Support the Café

Search our Site

The rich got richer while the poor gave more to charity

The rich got richer while the poor gave more to charity

Danielle Kurtzleben of Vox writes:

[D]uring the downturn and recovery, the poorest Americans upped their charitable giving. Meanwhile, the highest-income people gave less and less, the Chronicle of Philanthropy reported this week.

The rich also give to charity differently than the poor: compared to lower-income Americans, the rich’s charitable giving places a far lower emphasis on helping their disadvantaged peers. When the poor and rich are (figuratively and literally) moving farther apart, an empathy gap naturally opens up between the upper and lower classes — after all, if I can’t see you, I’m less likely to help you.

Taken together, the trends paint a disturbing picture for the future of both the American economy and philanthropy: as the rich get richer and more removed from the daily lives of the poor, the bulk of charitable giving is also likely to become further removed from the needs of the poor.

Kurtzleben’s analysis is based on a widely reported study by the Chronicle of Philanthropy, a summary of which is available to non-subscribers. It states in part:

The Chronicle study found that Americans give, on average, about 3 percent of their income to charity, a figure that has not budged significantly for decades. However, that figure belies big differences in giving patterns between the rich and the poor.

The wealthiest Americans—those who earned $200,000 or more—reduced the share of income they gave to charity by 4.6 percent from 2006 to 2012. Meanwhile, Americans who earned less than $100,000 chipped in 4.5 percent more of their income during the same time period. Middle- and lower-income Americans increased the share of income they donated to charity, even as they earned less, on average, than they did six years earlier.

Kurtzleben writes that “the lowest-income Americans tend to give the majority of their money to churches and other religious organizations (which often use the money to help the community’s needy).” That assumption seems worth questioning. Few churches that I am aware of spend more than 10 percent of their budget on what is usually called “outreach” and most spend less.

The rich, she adds, “are more likely to give to arts organizations, as well as schools and health organizations — predominantly hospitals and disease-specific groups (think Susan G. Komen).”

So, where do churches fit into this equation? The Episcopal Church has a disproportionately well-educated and affluent membership. What do we have to say to those folks?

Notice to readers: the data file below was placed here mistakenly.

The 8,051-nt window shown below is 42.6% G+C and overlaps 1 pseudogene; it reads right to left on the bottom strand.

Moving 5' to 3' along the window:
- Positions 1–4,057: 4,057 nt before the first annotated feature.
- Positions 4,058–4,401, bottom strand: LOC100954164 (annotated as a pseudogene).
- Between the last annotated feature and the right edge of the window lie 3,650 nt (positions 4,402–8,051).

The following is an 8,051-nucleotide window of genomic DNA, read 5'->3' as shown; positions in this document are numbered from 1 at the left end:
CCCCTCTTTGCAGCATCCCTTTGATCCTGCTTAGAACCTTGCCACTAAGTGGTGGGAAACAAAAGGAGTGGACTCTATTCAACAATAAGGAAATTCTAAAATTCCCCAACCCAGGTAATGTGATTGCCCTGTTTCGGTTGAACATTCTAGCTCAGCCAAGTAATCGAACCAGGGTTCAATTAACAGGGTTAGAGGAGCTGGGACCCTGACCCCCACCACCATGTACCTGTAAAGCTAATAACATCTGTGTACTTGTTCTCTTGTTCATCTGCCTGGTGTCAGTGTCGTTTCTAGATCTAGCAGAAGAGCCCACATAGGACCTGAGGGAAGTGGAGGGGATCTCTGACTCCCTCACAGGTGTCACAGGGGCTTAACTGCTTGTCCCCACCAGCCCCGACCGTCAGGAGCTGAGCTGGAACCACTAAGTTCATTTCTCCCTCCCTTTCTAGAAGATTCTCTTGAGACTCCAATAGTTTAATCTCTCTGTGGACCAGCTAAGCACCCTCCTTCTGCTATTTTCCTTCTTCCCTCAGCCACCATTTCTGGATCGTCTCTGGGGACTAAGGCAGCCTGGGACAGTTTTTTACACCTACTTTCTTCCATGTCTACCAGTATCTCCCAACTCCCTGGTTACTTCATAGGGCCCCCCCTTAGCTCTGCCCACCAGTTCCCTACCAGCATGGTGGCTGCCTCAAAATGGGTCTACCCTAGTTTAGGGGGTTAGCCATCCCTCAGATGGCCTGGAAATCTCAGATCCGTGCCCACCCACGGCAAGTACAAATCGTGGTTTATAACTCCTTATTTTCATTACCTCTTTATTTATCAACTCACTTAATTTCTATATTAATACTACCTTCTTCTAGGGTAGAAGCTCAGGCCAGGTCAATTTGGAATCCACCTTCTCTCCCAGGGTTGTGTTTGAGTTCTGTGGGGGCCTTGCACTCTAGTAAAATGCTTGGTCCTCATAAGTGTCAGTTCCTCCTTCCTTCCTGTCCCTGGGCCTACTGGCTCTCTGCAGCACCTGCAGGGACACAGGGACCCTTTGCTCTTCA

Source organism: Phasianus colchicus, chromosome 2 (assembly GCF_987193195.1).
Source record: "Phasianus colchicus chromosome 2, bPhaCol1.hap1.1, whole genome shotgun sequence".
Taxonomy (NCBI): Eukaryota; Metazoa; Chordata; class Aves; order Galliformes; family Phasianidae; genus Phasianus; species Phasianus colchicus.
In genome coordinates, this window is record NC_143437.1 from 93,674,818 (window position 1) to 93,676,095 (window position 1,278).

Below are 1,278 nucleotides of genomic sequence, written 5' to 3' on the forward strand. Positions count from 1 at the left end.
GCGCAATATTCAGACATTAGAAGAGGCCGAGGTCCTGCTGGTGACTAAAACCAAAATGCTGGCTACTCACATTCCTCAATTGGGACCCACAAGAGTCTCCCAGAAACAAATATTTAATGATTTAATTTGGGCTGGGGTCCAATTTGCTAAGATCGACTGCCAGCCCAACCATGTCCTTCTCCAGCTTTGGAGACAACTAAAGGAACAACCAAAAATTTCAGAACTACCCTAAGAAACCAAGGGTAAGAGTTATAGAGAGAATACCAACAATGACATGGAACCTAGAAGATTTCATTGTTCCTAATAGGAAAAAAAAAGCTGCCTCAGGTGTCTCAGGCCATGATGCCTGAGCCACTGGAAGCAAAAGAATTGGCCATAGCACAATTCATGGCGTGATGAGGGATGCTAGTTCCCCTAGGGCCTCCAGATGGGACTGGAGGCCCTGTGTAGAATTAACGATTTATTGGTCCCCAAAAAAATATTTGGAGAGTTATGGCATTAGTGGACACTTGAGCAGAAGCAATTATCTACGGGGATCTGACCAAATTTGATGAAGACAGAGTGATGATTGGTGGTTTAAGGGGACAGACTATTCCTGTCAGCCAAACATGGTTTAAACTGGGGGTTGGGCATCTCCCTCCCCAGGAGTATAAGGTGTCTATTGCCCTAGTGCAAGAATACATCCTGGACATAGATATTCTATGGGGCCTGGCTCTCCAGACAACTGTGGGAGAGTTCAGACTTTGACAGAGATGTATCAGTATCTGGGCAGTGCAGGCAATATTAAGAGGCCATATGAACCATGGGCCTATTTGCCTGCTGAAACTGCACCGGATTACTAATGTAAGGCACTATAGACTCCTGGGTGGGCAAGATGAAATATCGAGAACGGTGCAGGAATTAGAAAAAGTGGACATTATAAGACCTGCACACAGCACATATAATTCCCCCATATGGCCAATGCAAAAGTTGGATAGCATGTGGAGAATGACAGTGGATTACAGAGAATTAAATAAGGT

Café Comments?

Our comment policy requires that you use your real first and last names and provide an email address (your email will not be published). Comments that use non-PG rated language, include personal attacks, that are not provable as fact or that we deem in any way to be counter to our mission of fostering respectful dialogue will not be posted.

Oldest Most Voted
Inline Feedbacks
View all comments

Just an idea: how ’bout a procession (w/ Jesus sacramentally present) to “a squat, smoked-glass building that rises above the prairie on the outskirts of Wichita, Kansas”, for an exorcism?

Or does the Church just not want to bother its Meek&Mild head? Be “neither cold nor hot”?

JC Fisher


And, in other news, Water is Wet.

But SRSLY, what is the Church doing here? I think we know about comforting the afflicted—are we (prophetically, Christ-like) afflicting the comfortable? The ones in our pews, the ones who aren’t, the ones who once were and left so they wouldn’t be bothered?

JC Fisher

Support the Café
Past Posts

The Episcopal Café seeks to be an independent voice, reporting and reflecting on the Episcopal Church and the Anglican tradition.  The Café is not a platform of advocacy, but it does aim to tell the story of the church from the perspective of Progressive Christianity.  Our collective sympathy, as the Café, lies with the project of widening the circle of inclusion within the church and empowering all the baptized for the role to which they have been called as followers of Christ.

The opinions expressed at the Café are those of individual contributors, and, unless otherwise noted, should not be interpreted as official statements of a parish, diocese or other organization. The art and articles that appear here remain the property of their creators.

All Content  © 2017 Episcopal Café